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Film Festival Discussion: Maximo Oliveros (Philippines)
|Title:||Film Festival Discussion: Maximo Oliveros (Philippines)|
|LC Subject Headings:||Motion pictures -- Philippines|
Film Festivals -- Hawaii
|Abstract:||An in-depth discussion of Auraeus Solito's film "The Blossoming of Maximo Oliveros", from the Philippines, with its award-winning producer and screenwriter Raymond Lee, after a screening at the Hawaii International Film Festival.|
|Description:||An in-depth discussion of Auraeus Solito's film "The Blossoming of Maximo Oliveros", from the Philippines, with its award-winning producer and screenwriter Raymond Lee, after a screening at the Hawaii International Film Festival.
The Center for Southeast Asian Studies launched a new initiative to develop a Southeast Asian film program at the University of Hawaii beginning in Fall 2006. The starting point for this fledgling program was a new partnership with the Hawaii International Film Festival designed to highlight the cinema of Southeast Asia. The partnership was developed in the belief that film provides an engaging form of communicating culture across borders, and as the very nature of a film festival is to provide the venue for this type of educational activity, the partnership with the HIFF was seen as a way to help position both the Center and HIFF as leaders in bringing new and engaging film and film industry leaders from Southeast Asia into focus in the US.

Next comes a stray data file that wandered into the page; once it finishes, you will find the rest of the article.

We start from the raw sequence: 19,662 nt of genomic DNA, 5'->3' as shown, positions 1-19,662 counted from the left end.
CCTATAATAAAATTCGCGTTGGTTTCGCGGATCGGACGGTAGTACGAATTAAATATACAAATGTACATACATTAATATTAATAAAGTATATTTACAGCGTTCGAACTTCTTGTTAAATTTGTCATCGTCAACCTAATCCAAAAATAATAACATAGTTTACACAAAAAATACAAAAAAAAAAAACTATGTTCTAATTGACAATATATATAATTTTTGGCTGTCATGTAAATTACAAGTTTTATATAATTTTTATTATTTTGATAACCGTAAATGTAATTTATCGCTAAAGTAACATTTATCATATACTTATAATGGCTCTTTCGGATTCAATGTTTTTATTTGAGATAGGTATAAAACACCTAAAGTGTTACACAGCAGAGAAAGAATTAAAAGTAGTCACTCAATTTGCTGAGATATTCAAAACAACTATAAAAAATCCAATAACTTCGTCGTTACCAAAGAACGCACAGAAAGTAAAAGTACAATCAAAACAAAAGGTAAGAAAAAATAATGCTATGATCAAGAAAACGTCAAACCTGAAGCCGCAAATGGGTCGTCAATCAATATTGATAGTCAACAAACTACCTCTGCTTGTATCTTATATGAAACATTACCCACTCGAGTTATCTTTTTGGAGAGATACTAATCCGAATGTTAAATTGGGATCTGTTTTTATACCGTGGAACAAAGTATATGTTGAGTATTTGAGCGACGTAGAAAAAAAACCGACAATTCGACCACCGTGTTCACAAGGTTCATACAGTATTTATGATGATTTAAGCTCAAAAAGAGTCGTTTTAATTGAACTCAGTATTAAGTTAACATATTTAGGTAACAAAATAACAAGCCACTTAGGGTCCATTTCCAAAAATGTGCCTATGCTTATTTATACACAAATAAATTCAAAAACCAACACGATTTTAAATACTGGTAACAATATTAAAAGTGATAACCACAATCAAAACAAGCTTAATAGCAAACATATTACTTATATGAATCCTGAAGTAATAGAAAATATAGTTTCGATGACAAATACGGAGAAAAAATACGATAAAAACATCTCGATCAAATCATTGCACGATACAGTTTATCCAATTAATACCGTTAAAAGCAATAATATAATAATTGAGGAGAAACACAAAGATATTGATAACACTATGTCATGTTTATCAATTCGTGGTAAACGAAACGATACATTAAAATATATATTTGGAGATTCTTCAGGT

Over the course of the festival the Center hosted a number of directors, actors, producers, archivists, and film critics who engaged in educational forums following selected films. All told there were 23 films with Southeast Asian themes, 15 of which were feature films from Southeast Asia. Much to the great joy of Southeast Asian film fans at the festival, films from the region garnered three of the top festival awards, including Love For Share (Indonesia, Nia Dinata) which captured the Golden Orchid for Best Feature Film. Other award winners with Southeast Asia roots included 4:30, (Singapore, Royston Tan) about a latchkey kid who steals from his family's tenant. which took home the NETPAC Award for Best Asian Film. Majidee (Malaysia, Azharr Rudin), shot in a single eleven minute take and focused on working class men in Malaysia, was honored as Best Short Film.
|Appears in Collections:||
CSEAS Speaker Series|
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